Volkswagen is preparing to launch an electric version of a GTI in 2026, as revealed by Chief Designer Andreas Mindt.

In a post on Instagram earlier this week, spotted first by Motor1, Mindt stated that the first GTI, based on the Mk1 Golf, was launched in 1975, and that in 2026, an electric version of this iconic sedan will be released.

It is possible that the car will be unveiled a year earlier to mark the 50th anniversary of the original Golf GTI.

Mindt’s post included a sketch showing the original Golf GTI alongside VW’s ID.GTI concept unveiled in September and already confirmed for production.

However, it is unlikely that the ID.GTI concept will be badged as a Golf GTI in its production form. The compact dimensions of the concept indicate that it could anticipate a replacement for the Polo GTI, just as the related ID.2all concept, presented in March, likely previews a replacement for the regular Polo.

In September, VW stated that it plans to launch an electric Golf, and this model will likely offer a GTI variant, although the electric Golf will not arrive before 2028 at the earliest, as that is when its SSP platform is scheduled to be ready.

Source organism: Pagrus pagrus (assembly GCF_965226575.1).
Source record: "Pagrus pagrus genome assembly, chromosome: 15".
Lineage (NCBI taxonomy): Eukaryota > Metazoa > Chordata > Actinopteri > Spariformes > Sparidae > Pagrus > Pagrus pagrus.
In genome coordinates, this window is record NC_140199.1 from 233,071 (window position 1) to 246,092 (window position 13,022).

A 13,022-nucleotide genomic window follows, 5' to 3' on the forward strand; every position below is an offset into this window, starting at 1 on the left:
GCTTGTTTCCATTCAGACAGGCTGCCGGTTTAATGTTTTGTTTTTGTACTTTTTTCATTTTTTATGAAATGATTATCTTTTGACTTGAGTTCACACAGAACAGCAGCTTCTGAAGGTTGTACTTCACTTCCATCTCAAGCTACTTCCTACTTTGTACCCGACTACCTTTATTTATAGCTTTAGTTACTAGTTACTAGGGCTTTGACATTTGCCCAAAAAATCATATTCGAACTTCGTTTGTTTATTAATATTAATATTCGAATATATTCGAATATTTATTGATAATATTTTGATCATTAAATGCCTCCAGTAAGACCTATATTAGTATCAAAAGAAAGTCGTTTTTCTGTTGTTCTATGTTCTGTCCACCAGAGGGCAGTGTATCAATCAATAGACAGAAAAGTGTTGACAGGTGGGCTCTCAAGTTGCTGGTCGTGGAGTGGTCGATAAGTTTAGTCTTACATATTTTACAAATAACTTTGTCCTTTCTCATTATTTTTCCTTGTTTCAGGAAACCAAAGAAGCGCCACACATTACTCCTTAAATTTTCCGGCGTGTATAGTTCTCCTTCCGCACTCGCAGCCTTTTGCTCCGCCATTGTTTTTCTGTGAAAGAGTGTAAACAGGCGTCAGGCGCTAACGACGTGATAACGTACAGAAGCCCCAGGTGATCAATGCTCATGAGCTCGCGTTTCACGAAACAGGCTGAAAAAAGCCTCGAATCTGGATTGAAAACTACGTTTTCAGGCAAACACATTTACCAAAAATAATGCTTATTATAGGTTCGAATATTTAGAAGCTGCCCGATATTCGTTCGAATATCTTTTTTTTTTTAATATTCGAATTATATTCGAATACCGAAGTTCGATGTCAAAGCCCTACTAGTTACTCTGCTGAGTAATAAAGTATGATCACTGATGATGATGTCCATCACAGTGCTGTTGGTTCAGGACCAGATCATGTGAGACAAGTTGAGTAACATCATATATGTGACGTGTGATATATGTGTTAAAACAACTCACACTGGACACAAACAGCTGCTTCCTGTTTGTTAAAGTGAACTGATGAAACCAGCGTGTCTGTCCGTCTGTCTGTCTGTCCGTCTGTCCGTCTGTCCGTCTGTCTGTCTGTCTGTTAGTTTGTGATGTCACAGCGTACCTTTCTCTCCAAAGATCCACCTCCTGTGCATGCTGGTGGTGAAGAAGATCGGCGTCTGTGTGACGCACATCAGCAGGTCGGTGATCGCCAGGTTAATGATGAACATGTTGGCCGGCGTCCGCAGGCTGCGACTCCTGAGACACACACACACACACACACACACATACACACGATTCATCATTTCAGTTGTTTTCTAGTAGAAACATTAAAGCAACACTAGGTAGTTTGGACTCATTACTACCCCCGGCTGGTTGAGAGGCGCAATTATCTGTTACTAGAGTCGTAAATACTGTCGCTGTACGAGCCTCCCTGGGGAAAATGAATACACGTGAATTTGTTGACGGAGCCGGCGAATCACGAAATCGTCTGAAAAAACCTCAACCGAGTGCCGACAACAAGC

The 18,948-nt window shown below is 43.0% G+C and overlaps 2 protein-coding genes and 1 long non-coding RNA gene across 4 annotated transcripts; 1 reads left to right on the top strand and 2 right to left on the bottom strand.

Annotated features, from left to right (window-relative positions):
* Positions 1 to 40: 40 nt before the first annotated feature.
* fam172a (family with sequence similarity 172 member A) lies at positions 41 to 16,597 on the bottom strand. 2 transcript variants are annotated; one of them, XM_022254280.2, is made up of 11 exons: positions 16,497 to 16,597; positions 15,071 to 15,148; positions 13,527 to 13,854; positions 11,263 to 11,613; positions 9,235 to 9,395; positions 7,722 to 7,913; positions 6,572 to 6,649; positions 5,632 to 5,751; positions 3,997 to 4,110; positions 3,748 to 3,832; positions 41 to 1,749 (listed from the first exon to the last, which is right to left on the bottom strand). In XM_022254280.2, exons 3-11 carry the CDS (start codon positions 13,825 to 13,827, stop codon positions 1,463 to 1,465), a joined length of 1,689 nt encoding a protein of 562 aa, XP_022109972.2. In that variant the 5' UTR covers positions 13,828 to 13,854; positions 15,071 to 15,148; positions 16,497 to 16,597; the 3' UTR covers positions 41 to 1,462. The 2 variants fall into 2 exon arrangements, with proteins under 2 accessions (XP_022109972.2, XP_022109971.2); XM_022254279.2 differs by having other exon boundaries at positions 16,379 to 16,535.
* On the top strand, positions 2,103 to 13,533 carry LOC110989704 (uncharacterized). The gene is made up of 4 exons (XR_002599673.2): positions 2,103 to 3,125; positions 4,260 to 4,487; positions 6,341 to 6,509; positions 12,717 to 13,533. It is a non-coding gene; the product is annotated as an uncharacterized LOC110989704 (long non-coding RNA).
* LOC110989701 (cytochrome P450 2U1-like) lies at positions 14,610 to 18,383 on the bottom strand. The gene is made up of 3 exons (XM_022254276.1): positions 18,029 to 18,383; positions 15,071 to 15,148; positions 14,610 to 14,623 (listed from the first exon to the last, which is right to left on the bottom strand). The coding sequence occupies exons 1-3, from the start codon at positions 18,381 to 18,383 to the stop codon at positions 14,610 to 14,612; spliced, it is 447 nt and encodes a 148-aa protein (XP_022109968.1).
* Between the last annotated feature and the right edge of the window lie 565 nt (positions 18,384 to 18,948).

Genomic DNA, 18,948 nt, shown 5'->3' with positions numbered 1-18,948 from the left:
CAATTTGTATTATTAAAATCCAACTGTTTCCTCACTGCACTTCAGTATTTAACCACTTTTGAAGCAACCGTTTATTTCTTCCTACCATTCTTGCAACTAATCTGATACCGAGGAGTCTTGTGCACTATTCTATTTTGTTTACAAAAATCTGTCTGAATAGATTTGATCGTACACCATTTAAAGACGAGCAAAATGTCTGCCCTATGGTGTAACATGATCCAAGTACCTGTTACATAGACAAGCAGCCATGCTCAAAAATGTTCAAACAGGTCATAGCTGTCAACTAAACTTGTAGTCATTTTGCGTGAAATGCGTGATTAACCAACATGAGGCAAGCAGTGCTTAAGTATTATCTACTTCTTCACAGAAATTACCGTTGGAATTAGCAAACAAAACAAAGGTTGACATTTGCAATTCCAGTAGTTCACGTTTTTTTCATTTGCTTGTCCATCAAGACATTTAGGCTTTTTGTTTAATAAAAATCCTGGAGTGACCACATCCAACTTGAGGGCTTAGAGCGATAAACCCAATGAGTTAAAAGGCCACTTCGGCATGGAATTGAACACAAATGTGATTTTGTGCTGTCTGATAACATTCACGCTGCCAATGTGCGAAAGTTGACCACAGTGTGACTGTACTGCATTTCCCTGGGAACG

Test prototypes for the production ID.2all using modified bodies from the larger ID.3 have been spotted. The vehicle, and likely any GTI version, will use a new platform derived from the current MEB design, found in vehicles like the ID.3 and ID.4. The new platform, called MEB Entry, is shorter than the regular MEB platform and features a single front motor.

In the ID.2all, the motor is rated at 222 hp, and the concept’s battery is advertised by VW to offer 280 miles according to the WLTP test cycle used overseas. A lower value would result from using the stricter EPA cycle. VW has not provided specifications for the related ID.GTI concept, but has stated that it also features a single front motor.

Crossover enthusiasts can also anticipate an offering based on VW’s MEB Entry platform in 2026.

Ironically, the “I” in GTI stands for “injection” of fuel, a technology that will clearly not be present in the electric GTI. Similarly, Porsche uses a “Turbo” badge on its Taycan, a name that also denotes a technology for gasoline vehicles rather than electric vehicles.

With information from Motor Authority